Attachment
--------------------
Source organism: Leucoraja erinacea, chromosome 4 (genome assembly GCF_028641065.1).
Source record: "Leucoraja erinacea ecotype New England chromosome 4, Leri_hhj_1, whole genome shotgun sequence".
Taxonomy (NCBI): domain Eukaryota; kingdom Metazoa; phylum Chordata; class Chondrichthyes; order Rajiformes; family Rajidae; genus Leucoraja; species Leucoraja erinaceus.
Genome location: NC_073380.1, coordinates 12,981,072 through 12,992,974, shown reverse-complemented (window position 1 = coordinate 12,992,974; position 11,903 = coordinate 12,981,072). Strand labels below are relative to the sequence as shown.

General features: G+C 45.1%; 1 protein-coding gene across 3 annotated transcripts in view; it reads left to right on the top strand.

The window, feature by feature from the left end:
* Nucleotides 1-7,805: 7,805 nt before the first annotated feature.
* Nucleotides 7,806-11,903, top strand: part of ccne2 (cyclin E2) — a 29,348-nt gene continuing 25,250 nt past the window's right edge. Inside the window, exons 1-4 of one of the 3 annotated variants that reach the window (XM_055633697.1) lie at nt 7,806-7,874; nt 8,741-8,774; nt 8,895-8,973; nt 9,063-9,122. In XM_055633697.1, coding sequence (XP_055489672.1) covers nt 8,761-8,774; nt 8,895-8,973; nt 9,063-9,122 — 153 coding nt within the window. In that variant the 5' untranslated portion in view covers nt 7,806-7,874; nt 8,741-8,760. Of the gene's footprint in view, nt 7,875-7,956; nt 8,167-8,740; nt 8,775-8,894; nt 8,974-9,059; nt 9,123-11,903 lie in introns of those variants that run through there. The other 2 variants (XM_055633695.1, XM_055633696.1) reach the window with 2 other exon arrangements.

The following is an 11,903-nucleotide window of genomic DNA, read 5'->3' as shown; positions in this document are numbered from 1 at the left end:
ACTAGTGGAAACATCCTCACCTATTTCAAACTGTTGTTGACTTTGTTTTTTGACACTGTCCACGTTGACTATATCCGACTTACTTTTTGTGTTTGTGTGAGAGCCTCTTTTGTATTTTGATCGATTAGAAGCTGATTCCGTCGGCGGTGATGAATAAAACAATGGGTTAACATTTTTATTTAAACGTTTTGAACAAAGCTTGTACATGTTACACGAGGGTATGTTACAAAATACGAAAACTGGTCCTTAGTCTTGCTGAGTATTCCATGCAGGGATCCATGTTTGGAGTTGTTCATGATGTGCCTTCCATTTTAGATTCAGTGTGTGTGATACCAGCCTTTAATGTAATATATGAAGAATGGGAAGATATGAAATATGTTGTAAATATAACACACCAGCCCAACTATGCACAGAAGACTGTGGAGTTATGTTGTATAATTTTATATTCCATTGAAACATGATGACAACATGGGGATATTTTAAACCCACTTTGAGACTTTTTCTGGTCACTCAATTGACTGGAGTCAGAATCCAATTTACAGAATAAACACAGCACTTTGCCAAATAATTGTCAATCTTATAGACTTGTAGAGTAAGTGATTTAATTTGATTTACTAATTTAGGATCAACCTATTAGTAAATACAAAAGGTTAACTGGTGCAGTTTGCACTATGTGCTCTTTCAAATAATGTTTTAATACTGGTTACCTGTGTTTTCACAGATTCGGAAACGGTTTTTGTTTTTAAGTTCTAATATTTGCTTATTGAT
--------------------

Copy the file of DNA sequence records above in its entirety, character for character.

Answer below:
Source organism: Leucoraja erinacea, chromosome 4 (genome assembly GCF_028641065.1).
Source record: "Leucoraja erinacea ecotype New England chromosome 4, Leri_hhj_1, whole genome shotgun sequence".
Taxonomy (NCBI): domain Eukaryota; kingdom Metazoa; phylum Chordata; class Chondrichthyes; order Rajiformes; family Rajidae; genus Leucoraja; species Leucoraja erinaceus.
Genome location: NC_073380.1, coordinates 12,981,072 through 12,992,974, shown reverse-complemented (window position 1 = coordinate 12,992,974; position 11,903 = coordinate 12,981,072). Strand labels below are relative to the sequence as shown.

General features: G+C 45.1%; 1 protein-coding gene across 3 annotated transcripts in view; it reads left to right on the top strand.

The window, feature by feature from the left end:
* Nucleotides 1-7,805: 7,805 nt before the first annotated feature.
* Nucleotides 7,806-11,903, top strand: part of ccne2 (cyclin E2) — a 29,348-nt gene continuing 25,250 nt past the window's right edge. Inside the window, exons 1-4 of one of the 3 annotated variants that reach the window (XM_055633697.1) lie at nt 7,806-7,874; nt 8,741-8,774; nt 8,895-8,973; nt 9,063-9,122. In XM_055633697.1, coding sequence (XP_055489672.1) covers nt 8,761-8,774; nt 8,895-8,973; nt 9,063-9,122 — 153 coding nt within the window. In that variant the 5' untranslated portion in view covers nt 7,806-7,874; nt 8,741-8,760. Of the gene's footprint in view, nt 7,875-7,956; nt 8,167-8,740; nt 8,775-8,894; nt 8,974-9,059; nt 9,123-11,903 lie in introns of those variants that run through there. The other 2 variants (XM_055633695.1, XM_055633696.1) reach the window with 2 other exon arrangements.

The following is an 11,903-nucleotide window of genomic DNA, read 5'->3' as shown; positions in this document are numbered from 1 at the left end:
ACTAGTGGAAACATCCTCACCTATTTCAAACTGTTGTTGACTTTGTTTTTTGACACTGTCCACGTTGACTATATCCGACTTACTTTTTGTGTTTGTGTGAGAGCCTCTTTTGTATTTTGATCGATTAGAAGCTGATTCCGTCGGCGGTGATGAATAAAACAATGGGTTAACATTTTTATTTAAACGTTTTGAACAAAGCTTGTACATGTTACACGAGGGTATGTTACAAAATACGAAAACTGGTCCTTAGTCTTGCTGAGTATTCCATGCAGGGATCCATGTTTGGAGTTGTTCATGATGTGCCTTCCATTTTAGATTCAGTGTGTGTGATACCAGCCTTTAATGTAATATATGAAGAATGGGAAGATATGAAATATGTTGTAAATATAACACACCAGCCCAACTATGCACAGAAGACTGTGGAGTTATGTTGTATAATTTTATATTCCATTGAAACATGATGACAACATGGGGATATTTTAAACCCACTTTGAGACTTTTTCTGGTCACTCAATTGACTGGAGTCAGAATCCAATTTACAGAATAAACACAGCACTTTGCCAAATAATTGTCAATCTTATAGACTTGTAGAGTAAGTGATTTAATTTGATTTACTAATTTAGGATCAACCTATTAGTAAATACAAAAGGTTAACTGGTGCAGTTTGCACTATGTGCTCTTTCAAATAATGTTTTAATACTGGTTACCTGTGTTTTCACAGATTCGGAAACGGTTTTTGTTTTTAAGTTCTAATATTTGCTTATTGAT